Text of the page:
Unfortunately, the library opens/closes/reopens the file given to it, and it seems to break the pipe... god, am I asking too much: an ability to create a "file", which would be private for the current process? :( But the idea itself is great, I've seen it already in some other project, but forgot about it... –  Joker_vD Jan 9 '13 at 11:43

This can be achieved using the CreateFile and GetTempFileName functions (if you don't know if you can write to the current working directory, you may also want to use , GetTempPath).

  1. Determine a directory to store your temporary file in; the current directory (".") or the result of GetTempPath would be good candidates.
  2. Use GetTempFileName to create a temporary file name.
  3. Finally, call CreateFile to create the temporary file.

For the last step, there are a few things to consider:

  • The dwFlagsAndAttributes parameter of CreateFile should probably include FILE_ATTRIBUTE_TEMPORARY.
  • The dwFlagsAndAttributes parameter should probably also include FILE_FLAG_DELETE_ON_CLOSE to make sure that the file gets deleted no matter what (this probably also works if your process crashes, in which case the system closes all handles for you).
  • The dwShareMode parameter of CreateFile should probably be FILE_SHARE_READ so that other attempts to open the file will succeed, but only for reading. This means that your library code will be able to read the file, but nobody will be able to write to it.
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This article should give you some good guidelines on the issue.

The gist of the matter is this:

  • The POSIX mkstemp() function is the secure and preferred solution where available. Unfortunately, it is not available in Windows, so you would need to find a wrapper that properly implements this functionality using Windows API calls.
  • On Windows, the tmpfile_s() function is the only one that actually opens the temporary file atomically (instead of simply generating a filename), protecting you from a race condition. Unfortunately, this function does not allow you to specify which directory the file will be created in, which is a potential security issue.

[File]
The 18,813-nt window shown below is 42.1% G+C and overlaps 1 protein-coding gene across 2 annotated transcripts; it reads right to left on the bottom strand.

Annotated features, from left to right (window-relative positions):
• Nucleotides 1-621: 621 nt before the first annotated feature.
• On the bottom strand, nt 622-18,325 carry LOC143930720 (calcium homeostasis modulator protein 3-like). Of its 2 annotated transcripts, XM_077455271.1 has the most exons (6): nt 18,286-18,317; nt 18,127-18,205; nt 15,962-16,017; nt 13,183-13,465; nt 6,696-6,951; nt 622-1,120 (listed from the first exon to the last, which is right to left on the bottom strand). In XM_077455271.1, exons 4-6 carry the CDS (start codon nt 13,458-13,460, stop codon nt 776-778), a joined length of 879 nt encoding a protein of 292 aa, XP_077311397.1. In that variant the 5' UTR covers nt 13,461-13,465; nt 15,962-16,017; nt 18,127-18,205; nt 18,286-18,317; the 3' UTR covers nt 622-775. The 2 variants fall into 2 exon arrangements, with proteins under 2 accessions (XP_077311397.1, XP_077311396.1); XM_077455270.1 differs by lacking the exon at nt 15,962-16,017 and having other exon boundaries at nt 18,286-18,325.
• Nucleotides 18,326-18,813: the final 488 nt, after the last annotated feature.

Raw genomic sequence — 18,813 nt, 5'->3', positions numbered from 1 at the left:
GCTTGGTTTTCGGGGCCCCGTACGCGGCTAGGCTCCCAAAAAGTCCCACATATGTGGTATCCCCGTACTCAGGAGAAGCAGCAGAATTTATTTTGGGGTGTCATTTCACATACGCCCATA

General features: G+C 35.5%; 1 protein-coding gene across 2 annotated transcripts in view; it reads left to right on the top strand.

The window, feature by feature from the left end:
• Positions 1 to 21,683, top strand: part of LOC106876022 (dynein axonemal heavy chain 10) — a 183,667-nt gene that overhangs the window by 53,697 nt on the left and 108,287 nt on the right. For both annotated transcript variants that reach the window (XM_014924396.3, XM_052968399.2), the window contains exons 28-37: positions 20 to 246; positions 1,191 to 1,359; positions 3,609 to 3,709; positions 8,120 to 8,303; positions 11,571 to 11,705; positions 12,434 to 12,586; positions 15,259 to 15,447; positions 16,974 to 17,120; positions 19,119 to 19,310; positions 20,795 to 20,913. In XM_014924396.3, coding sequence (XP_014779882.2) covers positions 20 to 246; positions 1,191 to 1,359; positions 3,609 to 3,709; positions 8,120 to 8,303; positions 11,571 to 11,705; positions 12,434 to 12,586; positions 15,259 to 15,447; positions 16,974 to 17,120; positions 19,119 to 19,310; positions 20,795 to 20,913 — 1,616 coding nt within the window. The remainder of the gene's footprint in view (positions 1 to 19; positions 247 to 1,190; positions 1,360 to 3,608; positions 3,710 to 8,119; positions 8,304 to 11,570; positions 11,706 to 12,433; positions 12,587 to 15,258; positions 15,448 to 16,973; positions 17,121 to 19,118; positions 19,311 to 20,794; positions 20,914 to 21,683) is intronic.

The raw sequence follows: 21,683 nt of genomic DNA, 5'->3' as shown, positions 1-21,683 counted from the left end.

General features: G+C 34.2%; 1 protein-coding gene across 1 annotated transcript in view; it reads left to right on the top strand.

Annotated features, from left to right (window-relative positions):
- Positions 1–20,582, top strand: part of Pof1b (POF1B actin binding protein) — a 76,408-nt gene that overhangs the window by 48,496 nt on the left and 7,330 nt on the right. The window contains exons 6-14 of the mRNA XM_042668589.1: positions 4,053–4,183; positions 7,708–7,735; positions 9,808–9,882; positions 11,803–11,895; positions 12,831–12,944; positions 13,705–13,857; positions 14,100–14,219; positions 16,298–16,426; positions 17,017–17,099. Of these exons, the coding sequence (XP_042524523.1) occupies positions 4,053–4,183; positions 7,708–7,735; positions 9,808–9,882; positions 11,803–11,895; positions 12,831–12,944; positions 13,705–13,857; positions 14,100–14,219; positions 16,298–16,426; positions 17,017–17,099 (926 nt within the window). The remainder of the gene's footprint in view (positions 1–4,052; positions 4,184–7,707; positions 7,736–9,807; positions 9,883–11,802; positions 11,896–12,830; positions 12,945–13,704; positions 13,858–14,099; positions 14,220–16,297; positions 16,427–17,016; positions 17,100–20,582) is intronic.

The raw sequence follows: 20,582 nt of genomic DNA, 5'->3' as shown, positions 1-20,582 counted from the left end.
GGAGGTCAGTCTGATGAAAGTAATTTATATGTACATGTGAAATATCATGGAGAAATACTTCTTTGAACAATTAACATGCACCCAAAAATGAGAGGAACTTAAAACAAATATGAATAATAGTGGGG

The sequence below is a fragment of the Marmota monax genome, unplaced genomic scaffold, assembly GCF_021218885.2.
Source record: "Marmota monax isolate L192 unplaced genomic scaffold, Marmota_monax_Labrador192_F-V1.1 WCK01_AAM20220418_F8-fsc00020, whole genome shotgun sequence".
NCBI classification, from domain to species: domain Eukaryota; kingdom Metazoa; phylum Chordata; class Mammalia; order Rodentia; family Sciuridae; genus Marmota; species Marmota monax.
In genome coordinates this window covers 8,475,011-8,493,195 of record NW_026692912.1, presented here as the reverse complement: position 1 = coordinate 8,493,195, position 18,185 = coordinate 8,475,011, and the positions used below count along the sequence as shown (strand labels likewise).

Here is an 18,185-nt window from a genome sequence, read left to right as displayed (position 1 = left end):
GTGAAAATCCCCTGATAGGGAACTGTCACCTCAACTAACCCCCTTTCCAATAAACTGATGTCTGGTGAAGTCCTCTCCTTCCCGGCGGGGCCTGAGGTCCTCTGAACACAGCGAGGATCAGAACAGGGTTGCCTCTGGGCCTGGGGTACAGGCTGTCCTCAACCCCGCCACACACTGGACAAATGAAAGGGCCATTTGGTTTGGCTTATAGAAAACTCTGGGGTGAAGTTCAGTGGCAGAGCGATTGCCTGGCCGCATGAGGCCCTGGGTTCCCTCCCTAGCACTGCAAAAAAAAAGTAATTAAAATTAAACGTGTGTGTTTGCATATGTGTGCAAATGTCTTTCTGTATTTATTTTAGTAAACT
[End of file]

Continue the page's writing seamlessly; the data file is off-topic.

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Primarily, you can create file in user's temporary folder (eg. C:\Users\\AppData\Local\Temp) - it is a perfect place for such files. Secondly, when creating a file, you can specify, what kind of access sharing do you provide.

Fragment of CreateFile help page on MSDN:


  • 0 Prevents other processes from opening a file or device if they request delete, read, or write access.
  • FILE_SHARE_DELETE Enables subsequent open operations on a file or device to request delete access. Otherwise, other processes cannot open the file or device if they request delete access. If this flag is not specified, but the file or device has been opened for delete access, the function fails. Note: Delete access allows both delete and rename operations.
  • FILE_SHARE_READ Enables subsequent open operations on a file or device to request read access. Otherwise, other processes cannot open the file or device if they request read access. If this flag is not specified, but the file or device has been opened for read access, the function fails.
  • FILE_SHARE_WRITE Enables subsequent open operations on a file or device to request write access. Otherwise, other processes cannot open the file or device if they request write access. If this flag is not specified, but the file or device has been opened for write access or has a file mapping with write access, the function fails.